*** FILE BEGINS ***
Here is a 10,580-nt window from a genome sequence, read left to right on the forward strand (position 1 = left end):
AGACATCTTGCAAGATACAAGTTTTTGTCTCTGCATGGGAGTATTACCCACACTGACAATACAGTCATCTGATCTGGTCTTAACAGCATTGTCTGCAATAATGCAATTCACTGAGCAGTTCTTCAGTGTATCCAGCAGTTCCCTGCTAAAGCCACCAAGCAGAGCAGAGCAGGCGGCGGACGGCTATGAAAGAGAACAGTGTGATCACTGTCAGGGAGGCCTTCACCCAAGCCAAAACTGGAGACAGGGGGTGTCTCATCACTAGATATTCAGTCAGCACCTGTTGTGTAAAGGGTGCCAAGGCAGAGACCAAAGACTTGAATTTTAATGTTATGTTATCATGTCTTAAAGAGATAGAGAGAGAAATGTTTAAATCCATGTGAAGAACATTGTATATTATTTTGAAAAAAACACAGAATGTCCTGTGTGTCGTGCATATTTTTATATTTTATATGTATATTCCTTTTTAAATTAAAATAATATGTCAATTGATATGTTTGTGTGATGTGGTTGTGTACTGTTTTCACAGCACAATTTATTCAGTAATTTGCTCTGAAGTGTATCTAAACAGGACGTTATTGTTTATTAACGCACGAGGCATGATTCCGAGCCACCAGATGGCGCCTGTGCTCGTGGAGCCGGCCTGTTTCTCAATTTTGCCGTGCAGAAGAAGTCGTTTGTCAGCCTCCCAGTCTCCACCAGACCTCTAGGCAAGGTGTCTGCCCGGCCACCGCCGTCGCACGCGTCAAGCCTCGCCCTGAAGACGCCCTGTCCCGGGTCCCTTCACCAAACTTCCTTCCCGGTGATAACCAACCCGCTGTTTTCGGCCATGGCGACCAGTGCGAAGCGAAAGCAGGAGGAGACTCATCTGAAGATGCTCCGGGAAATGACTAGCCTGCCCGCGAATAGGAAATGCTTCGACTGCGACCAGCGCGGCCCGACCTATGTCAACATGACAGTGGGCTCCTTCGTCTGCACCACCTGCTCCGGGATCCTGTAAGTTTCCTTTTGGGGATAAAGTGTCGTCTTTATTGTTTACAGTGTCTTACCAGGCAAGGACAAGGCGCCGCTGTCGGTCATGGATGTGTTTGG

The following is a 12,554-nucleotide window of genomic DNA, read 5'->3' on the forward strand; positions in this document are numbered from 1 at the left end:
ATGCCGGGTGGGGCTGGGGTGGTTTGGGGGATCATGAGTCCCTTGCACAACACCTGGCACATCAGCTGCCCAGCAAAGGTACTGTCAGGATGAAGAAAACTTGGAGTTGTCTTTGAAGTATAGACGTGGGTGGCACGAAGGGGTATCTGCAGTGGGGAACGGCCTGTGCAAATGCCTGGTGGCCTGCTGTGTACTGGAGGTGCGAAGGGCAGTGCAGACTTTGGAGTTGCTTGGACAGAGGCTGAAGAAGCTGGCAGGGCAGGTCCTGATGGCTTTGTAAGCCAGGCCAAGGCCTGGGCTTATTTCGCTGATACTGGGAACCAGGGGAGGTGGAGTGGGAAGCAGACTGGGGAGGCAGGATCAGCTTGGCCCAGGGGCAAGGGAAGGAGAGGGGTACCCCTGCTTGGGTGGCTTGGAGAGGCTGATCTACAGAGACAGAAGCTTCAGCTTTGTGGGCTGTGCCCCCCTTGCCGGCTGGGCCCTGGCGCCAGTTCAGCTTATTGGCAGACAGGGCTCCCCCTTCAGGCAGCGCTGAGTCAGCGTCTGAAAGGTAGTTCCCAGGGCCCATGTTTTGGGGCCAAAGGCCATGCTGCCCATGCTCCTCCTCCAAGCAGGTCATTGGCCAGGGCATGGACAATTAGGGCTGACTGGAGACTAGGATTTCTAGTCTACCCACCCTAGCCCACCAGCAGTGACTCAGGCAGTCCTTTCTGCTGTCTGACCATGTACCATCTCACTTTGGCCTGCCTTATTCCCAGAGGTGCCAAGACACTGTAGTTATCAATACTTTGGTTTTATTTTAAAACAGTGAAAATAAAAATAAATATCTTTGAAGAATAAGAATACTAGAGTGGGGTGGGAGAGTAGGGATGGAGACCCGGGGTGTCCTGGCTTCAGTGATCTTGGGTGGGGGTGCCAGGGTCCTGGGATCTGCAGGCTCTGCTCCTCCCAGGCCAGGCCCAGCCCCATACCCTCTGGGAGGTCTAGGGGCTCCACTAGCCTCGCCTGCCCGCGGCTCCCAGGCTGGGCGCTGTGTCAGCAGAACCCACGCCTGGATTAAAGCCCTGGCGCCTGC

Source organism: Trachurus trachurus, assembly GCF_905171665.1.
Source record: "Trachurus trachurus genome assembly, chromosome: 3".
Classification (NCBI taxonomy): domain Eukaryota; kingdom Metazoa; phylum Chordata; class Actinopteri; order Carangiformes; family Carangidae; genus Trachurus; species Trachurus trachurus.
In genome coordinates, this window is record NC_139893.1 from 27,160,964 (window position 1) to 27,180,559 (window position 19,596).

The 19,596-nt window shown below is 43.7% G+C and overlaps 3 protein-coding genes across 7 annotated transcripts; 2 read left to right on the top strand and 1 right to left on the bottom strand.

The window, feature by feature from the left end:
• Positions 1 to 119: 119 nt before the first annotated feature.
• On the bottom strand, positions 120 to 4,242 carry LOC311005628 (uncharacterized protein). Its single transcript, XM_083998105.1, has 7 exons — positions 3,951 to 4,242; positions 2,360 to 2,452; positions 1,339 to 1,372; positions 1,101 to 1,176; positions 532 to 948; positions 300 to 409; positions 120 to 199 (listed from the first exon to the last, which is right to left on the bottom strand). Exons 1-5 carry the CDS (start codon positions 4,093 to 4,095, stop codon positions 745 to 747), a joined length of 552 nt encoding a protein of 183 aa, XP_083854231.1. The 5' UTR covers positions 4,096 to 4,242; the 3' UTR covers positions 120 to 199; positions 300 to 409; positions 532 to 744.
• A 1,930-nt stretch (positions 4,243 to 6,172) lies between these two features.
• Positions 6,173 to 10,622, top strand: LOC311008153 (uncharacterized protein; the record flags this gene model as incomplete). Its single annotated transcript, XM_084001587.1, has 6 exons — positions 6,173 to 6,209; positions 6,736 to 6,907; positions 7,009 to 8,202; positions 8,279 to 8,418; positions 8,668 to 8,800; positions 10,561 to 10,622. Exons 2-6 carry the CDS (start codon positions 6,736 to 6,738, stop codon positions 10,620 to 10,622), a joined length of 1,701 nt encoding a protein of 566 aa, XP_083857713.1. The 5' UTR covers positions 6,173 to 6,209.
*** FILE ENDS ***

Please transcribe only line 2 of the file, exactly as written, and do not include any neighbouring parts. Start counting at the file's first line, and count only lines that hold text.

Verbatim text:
AGACATCTTGCAAGATACAAGTTTTTGTCTCTGCATGGGAGTATTACCCACACTGACAATACAGTCATCTGATCTGGTCTTAACAGCATTGTCTGCAATAATGCAATTCACTGAGCAGTTCTTCAGTGTATCCAGCAGTTCCCTGCTAAAGCCACCAAGCAGAGCAGAGCAGGCGGCGGACGGCTATGAAAGAGAACAGTGTGATCACTGTCAGGGAGGCCTTCACCCAAGCCAAAACTGGAGACAGGGGGTGTCTCATCACTAGATATTCAGTCAGCACCTGTTGTGTAAAGGGTGCCAAGGCAGAGACCAAAGACTTGAATTTTAATGTTATGTTATCATGTCTTAAAGAGATAGAGAGAGAAATGTTTAAATCCATGTGAAGAACATTGTATATTATTTTGAAAAAAACACAGAATGTCCTGTGTGTCGTGCATATTTTTATATTTTATATGTATATTCCTTTTTAAATTAAAATAATATGTCAATTGATATGTTTGTGTGATGTGGTTGTGTACTGTTTTCACAGCACAATTTATTCAGTAATTTGCTCTGAAGTGTATCTAAACAGGACGTTATTGTTTATTAACGCACGAGGCATGATTCCGAGCCACCAGATGGCGCCTGTGCTCGTGGAGCCGGCCTGTTTCTCAATTTTGCCGTGCAGAAGAAGTCGTTTGTCAGCCTCCCAGTCTCCACCAGACCTCTAGGCAAGGTGTCTGCCCGGCCACCGCCGTCGCACGCGTCAAGCCTCGCCCTGAAGACGCCCTGTCCCGGGTCCCTTCACCAAACTTCCTTCCCGGTGATAACCAACCCGCTGTTTTCGGCCATGGCGACCAGTGCGAAGCGAAAGCAGGAGGAGACTCATCTGAAGATGCTCCGGGAAATGACTAGCCTGCCCGCGAATAGGAAATGCTTCGACTGCGACCAGCGCGGCCCGACCTATGTCAACATGACAGTGGGCTCCTTCGTCTGCACCACCTGCTCCGGGATCCTGTAAGTTTCCTTTTGGGGATAAAGTGTCGTCTTTATTGTTTACAGTGTCTTACCAGGCAAGGACAAGGCGCCGCTGTCGGTCATGGATGTGTTTGG